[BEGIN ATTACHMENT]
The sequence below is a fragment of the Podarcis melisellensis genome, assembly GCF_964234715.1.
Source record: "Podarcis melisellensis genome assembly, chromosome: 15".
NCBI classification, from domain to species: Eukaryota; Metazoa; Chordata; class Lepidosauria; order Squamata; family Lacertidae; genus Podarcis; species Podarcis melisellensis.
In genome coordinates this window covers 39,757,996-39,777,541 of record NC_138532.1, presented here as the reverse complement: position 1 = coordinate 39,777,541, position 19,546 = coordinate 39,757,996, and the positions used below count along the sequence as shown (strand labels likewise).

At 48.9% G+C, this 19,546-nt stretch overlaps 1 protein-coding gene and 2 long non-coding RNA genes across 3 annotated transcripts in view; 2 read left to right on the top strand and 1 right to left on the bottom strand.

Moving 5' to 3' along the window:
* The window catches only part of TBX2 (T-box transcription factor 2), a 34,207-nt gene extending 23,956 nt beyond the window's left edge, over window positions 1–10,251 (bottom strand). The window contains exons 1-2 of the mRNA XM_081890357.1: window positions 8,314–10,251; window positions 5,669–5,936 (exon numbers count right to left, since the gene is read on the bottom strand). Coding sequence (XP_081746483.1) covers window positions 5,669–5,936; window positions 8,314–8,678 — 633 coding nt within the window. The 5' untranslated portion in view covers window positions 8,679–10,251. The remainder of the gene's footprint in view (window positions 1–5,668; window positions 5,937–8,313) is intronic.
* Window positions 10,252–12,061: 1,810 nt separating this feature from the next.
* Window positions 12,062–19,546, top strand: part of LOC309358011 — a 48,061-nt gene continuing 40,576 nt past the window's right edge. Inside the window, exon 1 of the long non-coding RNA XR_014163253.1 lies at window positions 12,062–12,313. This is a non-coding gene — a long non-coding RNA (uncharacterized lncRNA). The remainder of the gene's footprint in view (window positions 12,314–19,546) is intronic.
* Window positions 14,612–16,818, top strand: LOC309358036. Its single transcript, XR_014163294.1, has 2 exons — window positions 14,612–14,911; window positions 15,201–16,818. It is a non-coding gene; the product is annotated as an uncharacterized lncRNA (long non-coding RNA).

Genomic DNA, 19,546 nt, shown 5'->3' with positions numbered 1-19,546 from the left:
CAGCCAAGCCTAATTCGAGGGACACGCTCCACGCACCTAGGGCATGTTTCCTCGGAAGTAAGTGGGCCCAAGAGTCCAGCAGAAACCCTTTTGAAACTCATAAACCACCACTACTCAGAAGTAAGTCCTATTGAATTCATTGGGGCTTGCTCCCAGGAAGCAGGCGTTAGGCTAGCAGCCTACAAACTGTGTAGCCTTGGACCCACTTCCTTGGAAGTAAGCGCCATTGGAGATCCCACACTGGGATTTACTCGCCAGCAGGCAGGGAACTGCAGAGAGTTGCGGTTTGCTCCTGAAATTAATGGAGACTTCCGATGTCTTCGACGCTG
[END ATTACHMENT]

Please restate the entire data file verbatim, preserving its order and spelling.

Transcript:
The sequence below is a fragment of the Podarcis melisellensis genome, assembly GCF_964234715.1.
Source record: "Podarcis melisellensis genome assembly, chromosome: 15".
NCBI classification, from domain to species: Eukaryota; Metazoa; Chordata; class Lepidosauria; order Squamata; family Lacertidae; genus Podarcis; species Podarcis melisellensis.
In genome coordinates this window covers 39,757,996-39,777,541 of record NC_138532.1, presented here as the reverse complement: position 1 = coordinate 39,777,541, position 19,546 = coordinate 39,757,996, and the positions used below count along the sequence as shown (strand labels likewise).

At 48.9% G+C, this 19,546-nt stretch overlaps 1 protein-coding gene and 2 long non-coding RNA genes across 3 annotated transcripts in view; 2 read left to right on the top strand and 1 right to left on the bottom strand.

Moving 5' to 3' along the window:
* The window catches only part of TBX2 (T-box transcription factor 2), a 34,207-nt gene extending 23,956 nt beyond the window's left edge, over window positions 1–10,251 (bottom strand). The window contains exons 1-2 of the mRNA XM_081890357.1: window positions 8,314–10,251; window positions 5,669–5,936 (exon numbers count right to left, since the gene is read on the bottom strand). Coding sequence (XP_081746483.1) covers window positions 5,669–5,936; window positions 8,314–8,678 — 633 coding nt within the window. The 5' untranslated portion in view covers window positions 8,679–10,251. The remainder of the gene's footprint in view (window positions 1–5,668; window positions 5,937–8,313) is intronic.
* Window positions 10,252–12,061: 1,810 nt separating this feature from the next.
* Window positions 12,062–19,546, top strand: part of LOC309358011 — a 48,061-nt gene continuing 40,576 nt past the window's right edge. Inside the window, exon 1 of the long non-coding RNA XR_014163253.1 lies at window positions 12,062–12,313. This is a non-coding gene — a long non-coding RNA (uncharacterized lncRNA). The remainder of the gene's footprint in view (window positions 12,314–19,546) is intronic.
* Window positions 14,612–16,818, top strand: LOC309358036. Its single transcript, XR_014163294.1, has 2 exons — window positions 14,612–14,911; window positions 15,201–16,818. It is a non-coding gene; the product is annotated as an uncharacterized lncRNA (long non-coding RNA).

Genomic DNA, 19,546 nt, shown 5'->3' with positions numbered 1-19,546 from the left:
CAGCCAAGCCTAATTCGAGGGACACGCTCCACGCACCTAGGGCATGTTTCCTCGGAAGTAAGTGGGCCCAAGAGTCCAGCAGAAACCCTTTTGAAACTCATAAACCACCACTACTCAGAAGTAAGTCCTATTGAATTCATTGGGGCTTGCTCCCAGGAAGCAGGCGTTAGGCTAGCAGCCTACAAACTGTGTAGCCTTGGACCCACTTCCTTGGAAGTAAGCGCCATTGGAGATCCCACACTGGGATTTACTCGCCAGCAGGCAGGGAACTGCAGAGAGTTGCGGTTTGCTCCTGAAATTAATGGAGACTTCCGATGTCTTCGACGCTG